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Tokyo Gov. Koike hints at lockdown, but will Japan issue a strict state of emergency?

Tokyo Gov. Yuriko Koike holds a press conference in response to a surge in confirmed novel coronavirus infections, at the Tokyo Metropolitan Government building in Shinjuku Ward on March 25, 2020. (Mainichi/Takehiko Onishi)

TOKYO -- Tokyo Gov. Yuriko Koike has repeatedly alluded to a possible lockdown of the capital, in an apparent bid to heighten caution against the spread of the novel coronavirus by using the term.

Countries and cities that are facing deteriorating situations, including places where the government has already declared states of emergency, provide examples of how close Tokyoites are to actual lockdown.

Koike touched upon the current state of major cities in Europe and the United States, which are taking increasingly tough measures to tackle the virus, such as tightening already existing bans on residents' ability to go out in public. "No one can be seen in (the streets of) Paris and New York. We ask for your cooperation (to prevent Tokyo from ending up in the same situation)," Koike said at a March 25 press conference.

From March 18, the Belgian government effectively prohibited its citizens from leaving their homes for anything but job-related activities and shopping for necessities. With the exception of grocery stores, all shops were shut down. Movement across Italy has been severely restricted since March 10, and citizens must carry forms explaining why they are outside. Punishments including imprisonment can be imposed on violators. In New York City, cinemas and art museums have been closed since March 13, and companies were ordered to let all employees work from home from March 22.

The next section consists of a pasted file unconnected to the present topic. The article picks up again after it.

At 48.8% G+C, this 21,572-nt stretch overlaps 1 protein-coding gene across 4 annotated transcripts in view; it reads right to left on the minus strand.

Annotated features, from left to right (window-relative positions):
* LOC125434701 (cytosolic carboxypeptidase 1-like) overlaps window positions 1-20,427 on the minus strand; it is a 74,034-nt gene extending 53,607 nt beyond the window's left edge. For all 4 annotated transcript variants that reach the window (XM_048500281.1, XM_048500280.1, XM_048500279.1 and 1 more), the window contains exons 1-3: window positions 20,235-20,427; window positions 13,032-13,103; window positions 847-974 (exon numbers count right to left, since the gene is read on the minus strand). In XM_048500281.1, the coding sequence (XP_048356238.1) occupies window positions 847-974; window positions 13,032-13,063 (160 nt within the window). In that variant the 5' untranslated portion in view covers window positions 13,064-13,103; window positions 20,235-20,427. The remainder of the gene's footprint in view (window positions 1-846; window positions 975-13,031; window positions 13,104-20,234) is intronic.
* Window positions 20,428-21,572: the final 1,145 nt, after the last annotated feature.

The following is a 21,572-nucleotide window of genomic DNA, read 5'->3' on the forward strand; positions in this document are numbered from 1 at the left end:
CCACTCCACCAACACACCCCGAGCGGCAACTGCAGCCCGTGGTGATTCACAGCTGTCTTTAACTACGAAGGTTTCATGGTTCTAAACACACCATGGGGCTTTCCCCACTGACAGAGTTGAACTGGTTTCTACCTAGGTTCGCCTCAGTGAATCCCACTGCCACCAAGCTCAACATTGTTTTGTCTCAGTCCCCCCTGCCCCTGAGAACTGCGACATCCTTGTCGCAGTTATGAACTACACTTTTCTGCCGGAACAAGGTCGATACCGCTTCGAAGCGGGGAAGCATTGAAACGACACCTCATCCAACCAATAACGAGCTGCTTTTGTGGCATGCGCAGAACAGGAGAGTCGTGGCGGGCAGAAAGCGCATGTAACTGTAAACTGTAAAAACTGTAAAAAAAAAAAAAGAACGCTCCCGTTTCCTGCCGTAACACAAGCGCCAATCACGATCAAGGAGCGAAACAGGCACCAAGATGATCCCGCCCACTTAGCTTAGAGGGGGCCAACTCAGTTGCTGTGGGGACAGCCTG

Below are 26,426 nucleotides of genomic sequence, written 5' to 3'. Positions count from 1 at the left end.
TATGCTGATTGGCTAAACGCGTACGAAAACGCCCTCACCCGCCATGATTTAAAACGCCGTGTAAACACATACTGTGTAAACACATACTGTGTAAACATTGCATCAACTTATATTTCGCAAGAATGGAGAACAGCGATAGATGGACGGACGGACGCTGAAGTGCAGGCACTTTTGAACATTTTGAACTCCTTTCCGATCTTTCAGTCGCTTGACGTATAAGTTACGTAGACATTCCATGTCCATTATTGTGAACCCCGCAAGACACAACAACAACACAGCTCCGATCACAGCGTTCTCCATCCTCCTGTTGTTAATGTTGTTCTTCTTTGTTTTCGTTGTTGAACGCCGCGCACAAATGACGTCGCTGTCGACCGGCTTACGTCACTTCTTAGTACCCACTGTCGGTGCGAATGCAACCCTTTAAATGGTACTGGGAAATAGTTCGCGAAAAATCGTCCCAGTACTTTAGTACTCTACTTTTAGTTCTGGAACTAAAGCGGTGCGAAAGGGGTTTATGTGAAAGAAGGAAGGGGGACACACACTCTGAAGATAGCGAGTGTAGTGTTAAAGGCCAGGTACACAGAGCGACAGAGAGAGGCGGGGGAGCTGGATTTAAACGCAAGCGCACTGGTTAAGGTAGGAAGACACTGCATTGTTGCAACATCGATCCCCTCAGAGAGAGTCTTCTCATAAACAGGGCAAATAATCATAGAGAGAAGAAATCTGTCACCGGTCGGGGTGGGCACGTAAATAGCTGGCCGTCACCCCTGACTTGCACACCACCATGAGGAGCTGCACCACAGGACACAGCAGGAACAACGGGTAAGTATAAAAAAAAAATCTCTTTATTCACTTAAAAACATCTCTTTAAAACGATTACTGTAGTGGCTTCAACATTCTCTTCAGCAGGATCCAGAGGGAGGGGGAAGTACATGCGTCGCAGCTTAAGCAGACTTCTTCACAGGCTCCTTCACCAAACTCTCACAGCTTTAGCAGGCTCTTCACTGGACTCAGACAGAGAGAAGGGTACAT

Conversely, Tokyo expects a lockdown that has no compelling force over the general public's behavior. According to the Tokyo Metropolitan Government, if a state of emergency is declared under the revised influenza law, people's activities will be restricted based on an action plan it has devised. Land and buildings will be able to be used without consent from their owners to build provisional medical institutions and necessary medical supplies and food products, among other items, can be expropriated.

However, residents will be able to be asked and instructed, but not legally forced, to refrain from using certain movie theaters, department stores, barber shops and other commercial facilities where people gather. Hospitals, grocery shops, banks and public transportation will not face restrictions, because these businesses and services are considered necessary for maintaining society.

All the measures, however, are not legally binding and have no punishments. A representative of the metropolitan government said, "If people don't act according to our requests, we will issue another instruction. Even if that doesn't work, that's it." In other words, Gov. Koike's request for self-imposed restraint in outdoor activities will just be upgraded to a legally-based request.

There is a daily inflow of about 3 million people to the capital from neighboring prefectures for activities including work and school. Tokyoites face a higher risk of infection compared to people in other parts of Japan.

A metropolitan government executive explained, "The term 'lockdown' was used by the governor to spark a sense of danger among the public."

Prime Minister Shinzo Abe also said in a March 27 Diet meeting that if a lockdown is issued in Tokyo, that would deal a further serious blow to Japan's economy.

(Japanese original by Mei Nammo and Asako Takeuchi, City News Department)

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